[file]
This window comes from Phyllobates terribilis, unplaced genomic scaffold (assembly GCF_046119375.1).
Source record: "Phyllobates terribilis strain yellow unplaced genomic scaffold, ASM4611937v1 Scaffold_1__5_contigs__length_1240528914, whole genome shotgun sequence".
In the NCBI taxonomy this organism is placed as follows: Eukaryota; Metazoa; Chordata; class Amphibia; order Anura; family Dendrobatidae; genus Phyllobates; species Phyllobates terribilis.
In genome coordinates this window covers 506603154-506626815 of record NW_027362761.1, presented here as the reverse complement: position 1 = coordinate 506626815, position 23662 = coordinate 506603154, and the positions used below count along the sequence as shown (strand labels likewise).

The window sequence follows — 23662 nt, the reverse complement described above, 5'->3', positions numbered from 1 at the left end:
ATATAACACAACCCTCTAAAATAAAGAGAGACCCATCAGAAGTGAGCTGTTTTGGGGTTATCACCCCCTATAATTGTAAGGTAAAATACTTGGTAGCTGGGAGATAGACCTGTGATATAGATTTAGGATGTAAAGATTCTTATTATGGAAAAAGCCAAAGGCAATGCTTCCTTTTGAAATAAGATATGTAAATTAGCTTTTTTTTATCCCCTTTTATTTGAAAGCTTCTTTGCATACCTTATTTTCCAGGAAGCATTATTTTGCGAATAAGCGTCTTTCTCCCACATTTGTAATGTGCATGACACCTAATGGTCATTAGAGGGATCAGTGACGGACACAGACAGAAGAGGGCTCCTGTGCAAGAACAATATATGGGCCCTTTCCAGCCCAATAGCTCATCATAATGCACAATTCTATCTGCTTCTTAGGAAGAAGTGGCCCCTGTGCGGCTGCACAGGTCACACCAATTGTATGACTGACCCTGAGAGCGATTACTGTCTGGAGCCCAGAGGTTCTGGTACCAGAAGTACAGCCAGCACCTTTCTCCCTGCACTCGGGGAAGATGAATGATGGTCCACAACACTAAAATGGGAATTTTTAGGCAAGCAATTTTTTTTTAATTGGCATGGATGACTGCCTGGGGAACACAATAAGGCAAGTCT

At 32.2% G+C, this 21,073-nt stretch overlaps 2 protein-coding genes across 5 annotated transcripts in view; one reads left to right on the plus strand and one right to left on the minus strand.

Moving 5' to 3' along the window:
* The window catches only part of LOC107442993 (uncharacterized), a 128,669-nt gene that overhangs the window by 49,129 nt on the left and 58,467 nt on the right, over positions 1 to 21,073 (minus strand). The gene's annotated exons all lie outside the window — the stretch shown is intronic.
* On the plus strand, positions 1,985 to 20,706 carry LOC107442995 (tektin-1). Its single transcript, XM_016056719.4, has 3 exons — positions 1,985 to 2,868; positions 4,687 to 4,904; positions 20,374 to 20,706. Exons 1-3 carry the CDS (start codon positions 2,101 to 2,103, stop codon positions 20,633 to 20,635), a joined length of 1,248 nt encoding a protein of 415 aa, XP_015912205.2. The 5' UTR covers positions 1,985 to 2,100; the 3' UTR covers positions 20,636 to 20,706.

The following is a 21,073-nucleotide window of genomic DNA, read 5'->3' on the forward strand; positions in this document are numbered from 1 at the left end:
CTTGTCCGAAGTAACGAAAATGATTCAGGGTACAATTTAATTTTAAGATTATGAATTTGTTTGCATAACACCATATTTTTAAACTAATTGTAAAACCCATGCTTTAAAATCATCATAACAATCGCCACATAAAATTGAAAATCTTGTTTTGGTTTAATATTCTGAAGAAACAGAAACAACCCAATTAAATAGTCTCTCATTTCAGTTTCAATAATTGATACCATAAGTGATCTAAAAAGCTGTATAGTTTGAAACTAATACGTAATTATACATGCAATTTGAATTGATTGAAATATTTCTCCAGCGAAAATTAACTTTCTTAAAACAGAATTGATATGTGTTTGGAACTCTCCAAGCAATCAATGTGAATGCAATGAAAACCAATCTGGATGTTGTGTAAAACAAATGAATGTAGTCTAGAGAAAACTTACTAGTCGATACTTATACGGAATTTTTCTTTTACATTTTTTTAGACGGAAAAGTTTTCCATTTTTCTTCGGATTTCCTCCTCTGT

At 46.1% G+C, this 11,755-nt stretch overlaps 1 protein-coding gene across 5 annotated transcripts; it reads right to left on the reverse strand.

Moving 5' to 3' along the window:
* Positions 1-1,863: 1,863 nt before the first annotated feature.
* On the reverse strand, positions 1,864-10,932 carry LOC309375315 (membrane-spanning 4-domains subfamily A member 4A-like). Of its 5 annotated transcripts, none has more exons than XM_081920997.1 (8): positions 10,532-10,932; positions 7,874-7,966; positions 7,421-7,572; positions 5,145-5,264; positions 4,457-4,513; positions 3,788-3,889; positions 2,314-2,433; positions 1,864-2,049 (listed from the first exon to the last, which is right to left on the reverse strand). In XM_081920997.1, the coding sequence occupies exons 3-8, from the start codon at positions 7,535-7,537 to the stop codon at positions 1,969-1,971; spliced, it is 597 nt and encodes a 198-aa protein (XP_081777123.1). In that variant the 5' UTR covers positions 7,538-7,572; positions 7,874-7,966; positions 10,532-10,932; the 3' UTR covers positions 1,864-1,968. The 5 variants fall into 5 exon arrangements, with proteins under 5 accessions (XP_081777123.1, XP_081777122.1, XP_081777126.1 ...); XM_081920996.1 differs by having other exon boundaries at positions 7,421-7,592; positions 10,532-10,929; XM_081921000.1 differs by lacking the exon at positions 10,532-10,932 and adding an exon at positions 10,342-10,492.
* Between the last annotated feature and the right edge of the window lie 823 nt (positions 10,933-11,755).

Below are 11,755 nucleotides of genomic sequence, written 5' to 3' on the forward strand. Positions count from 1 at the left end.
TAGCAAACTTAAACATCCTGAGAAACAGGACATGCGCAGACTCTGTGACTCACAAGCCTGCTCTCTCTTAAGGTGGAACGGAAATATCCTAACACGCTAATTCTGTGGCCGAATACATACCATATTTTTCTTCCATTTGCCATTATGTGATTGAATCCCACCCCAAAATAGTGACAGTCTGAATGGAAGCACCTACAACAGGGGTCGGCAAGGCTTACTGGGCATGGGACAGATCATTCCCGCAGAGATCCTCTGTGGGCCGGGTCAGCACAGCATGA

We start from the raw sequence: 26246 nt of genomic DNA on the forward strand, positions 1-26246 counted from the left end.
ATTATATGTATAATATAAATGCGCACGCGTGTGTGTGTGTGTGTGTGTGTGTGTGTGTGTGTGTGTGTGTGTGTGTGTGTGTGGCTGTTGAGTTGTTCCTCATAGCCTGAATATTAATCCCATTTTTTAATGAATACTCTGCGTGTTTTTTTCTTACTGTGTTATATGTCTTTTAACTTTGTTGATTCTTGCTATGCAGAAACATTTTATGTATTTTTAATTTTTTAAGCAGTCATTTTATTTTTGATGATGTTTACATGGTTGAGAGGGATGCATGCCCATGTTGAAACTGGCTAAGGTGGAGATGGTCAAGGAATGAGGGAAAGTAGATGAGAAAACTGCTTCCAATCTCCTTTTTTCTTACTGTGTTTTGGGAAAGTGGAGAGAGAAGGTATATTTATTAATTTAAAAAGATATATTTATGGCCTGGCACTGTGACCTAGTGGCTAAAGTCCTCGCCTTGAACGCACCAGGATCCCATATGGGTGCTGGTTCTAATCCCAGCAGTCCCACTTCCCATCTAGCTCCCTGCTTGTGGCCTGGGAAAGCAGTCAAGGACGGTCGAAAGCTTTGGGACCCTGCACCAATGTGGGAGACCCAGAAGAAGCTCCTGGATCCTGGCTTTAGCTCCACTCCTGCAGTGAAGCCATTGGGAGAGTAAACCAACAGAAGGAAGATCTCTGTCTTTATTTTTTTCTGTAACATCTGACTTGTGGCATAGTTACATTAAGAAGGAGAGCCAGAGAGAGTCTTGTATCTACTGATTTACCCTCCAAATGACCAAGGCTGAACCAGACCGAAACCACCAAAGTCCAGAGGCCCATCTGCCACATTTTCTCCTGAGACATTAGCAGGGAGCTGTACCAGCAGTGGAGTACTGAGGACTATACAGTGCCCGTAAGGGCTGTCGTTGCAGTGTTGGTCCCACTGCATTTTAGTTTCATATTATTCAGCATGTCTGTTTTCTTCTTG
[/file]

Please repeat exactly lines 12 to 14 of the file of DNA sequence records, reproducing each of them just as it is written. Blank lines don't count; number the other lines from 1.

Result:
CTTGTCCGAAGTAACGAAAATGATTCAGGGTACAATTTAATTTTAAGATTATGAATTTGTTTGCATAACACCATATTTTTAAACTAATTGTAAAACCCATGCTTTAAAATCATCATAACAATCGCCACATAAAATTGAAAATCTTGTTTTGGTTTAATATTCTGAAGAAACAGAAACAACCCAATTAAATAGTCTCTCATTTCAGTTTCAATAATTGATACCATAAGTGATCTAAAAAGCTGTATAGTTTGAAACTAATACGTAATTATACATGCAATTTGAATTGATTGAAATATTTCTCCAGCGAAAATTAACTTTCTTAAAACAGAATTGATATGTGTTTGGAACTCTCCAAGCAATCAATGTGAATGCAATGAAAACCAATCTGGATGTTGTGTAAAACAAATGAATGTAGTCTAGAGAAAACTTACTAGTCGATACTTATACGGAATTTTTCTTTTACATTTTTTTAGACGGAAAAGTTTTCCATTTTTCTTCGGATTTCCTCCTCTGT

At 46.1% G+C, this 11,755-nt stretch overlaps 1 protein-coding gene across 5 annotated transcripts; it reads right to left on the reverse strand.

Moving 5' to 3' along the window: